That was the message then


That is our message today.

To underscore the seriousness of the message, look at the consequences of refusing to heed the message.  To any city whose occupants reject the disciples’ message Jesus has some very condemning words.  We read the, in verse 12 and following . . . “But I say to you that it will be more tolerable in that Day for Sodom than for that city.”  Most of us remember Sodom.  The city of Sodom, was destroyed by fire for sexual immorality, homosexuality, and moral ambivalence toward God.  Jesus says that while their judgment was great, it is nothing compared to the judgment of an unbeliever who scorns a Christ-follower, rejects him, and rejects his message of the Gospel.

Now if I were not a Christian, I would be sitting up in my chair just a little straighter.  Jesus is saying that, once we have heard the Gospel message, we become accountable to what we have heard.  We were condemned already for being sinners. But if we scorn those who carry the Good News of the Gospel and reject them as helpless lambs and refuse to follow Jesus Christ our judgment will be worse than the judgment of Sodom.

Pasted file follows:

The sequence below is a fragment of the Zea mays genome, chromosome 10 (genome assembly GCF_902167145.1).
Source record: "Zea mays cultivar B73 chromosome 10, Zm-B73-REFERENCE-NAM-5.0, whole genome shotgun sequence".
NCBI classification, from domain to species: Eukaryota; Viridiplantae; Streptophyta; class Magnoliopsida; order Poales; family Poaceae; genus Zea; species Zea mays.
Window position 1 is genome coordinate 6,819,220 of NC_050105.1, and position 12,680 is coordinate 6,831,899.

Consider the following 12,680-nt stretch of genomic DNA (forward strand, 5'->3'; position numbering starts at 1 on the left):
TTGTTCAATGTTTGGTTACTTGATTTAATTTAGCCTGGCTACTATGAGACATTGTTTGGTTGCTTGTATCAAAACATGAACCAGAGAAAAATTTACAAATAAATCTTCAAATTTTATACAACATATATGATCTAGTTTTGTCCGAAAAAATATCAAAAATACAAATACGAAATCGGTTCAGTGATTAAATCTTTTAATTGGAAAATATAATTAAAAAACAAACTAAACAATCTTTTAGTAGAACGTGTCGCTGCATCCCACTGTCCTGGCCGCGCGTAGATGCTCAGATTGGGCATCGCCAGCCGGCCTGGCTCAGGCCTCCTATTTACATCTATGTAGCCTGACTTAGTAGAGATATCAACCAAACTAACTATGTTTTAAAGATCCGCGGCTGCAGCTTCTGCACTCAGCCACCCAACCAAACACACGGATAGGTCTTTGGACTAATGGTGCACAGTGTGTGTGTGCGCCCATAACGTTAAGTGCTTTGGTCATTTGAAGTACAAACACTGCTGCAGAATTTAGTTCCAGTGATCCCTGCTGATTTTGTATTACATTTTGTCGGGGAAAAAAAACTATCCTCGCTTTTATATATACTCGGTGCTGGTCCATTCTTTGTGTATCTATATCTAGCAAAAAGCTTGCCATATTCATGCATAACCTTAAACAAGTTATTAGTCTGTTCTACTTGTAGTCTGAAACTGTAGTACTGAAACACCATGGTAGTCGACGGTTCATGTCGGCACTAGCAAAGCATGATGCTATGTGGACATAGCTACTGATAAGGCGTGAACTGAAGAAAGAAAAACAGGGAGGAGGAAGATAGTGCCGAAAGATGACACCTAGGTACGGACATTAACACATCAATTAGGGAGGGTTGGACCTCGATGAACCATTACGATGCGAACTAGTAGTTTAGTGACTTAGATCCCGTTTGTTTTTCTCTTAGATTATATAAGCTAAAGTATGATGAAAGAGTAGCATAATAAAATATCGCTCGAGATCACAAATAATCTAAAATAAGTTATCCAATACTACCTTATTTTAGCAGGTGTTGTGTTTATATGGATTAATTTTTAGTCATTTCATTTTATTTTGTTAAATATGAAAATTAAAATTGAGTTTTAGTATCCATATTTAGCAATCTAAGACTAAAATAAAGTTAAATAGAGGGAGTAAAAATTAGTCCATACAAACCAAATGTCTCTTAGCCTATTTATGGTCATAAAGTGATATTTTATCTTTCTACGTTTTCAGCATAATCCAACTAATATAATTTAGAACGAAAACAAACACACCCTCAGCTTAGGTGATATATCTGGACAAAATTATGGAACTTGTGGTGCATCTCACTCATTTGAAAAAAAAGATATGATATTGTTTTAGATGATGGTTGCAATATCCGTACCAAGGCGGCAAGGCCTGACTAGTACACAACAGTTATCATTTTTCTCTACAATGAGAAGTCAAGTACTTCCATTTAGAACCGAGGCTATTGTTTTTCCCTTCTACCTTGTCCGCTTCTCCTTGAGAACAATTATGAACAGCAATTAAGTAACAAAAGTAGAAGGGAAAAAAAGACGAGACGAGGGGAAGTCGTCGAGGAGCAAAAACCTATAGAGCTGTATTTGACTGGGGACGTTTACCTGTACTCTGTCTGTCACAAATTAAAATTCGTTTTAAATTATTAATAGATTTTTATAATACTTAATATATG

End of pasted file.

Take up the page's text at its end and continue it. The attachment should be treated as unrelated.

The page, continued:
Jesus continues this teaching in verses 13 to 15, “Woe to you, Chorazin! Woe to you, Bethsaida! For if the mighty works which were done in you had been done in Tyre and Sidon, they would have repented long ago, sitting in sackcloth and ashes.  But it will be more tolerable for Tyre and Sidon at the judgment than for you.  And you, Capernaum, who are exalted to heaven, will be brought down to Hades.”  Again, the point is that there are consequences for not responding to or receiving the Gospel.  Hearing the message, knowing you are not saved, and refusing to do anything about it makes sitting in this room a very dangerous place.  There are consequences for our failure to walk in the light we have received.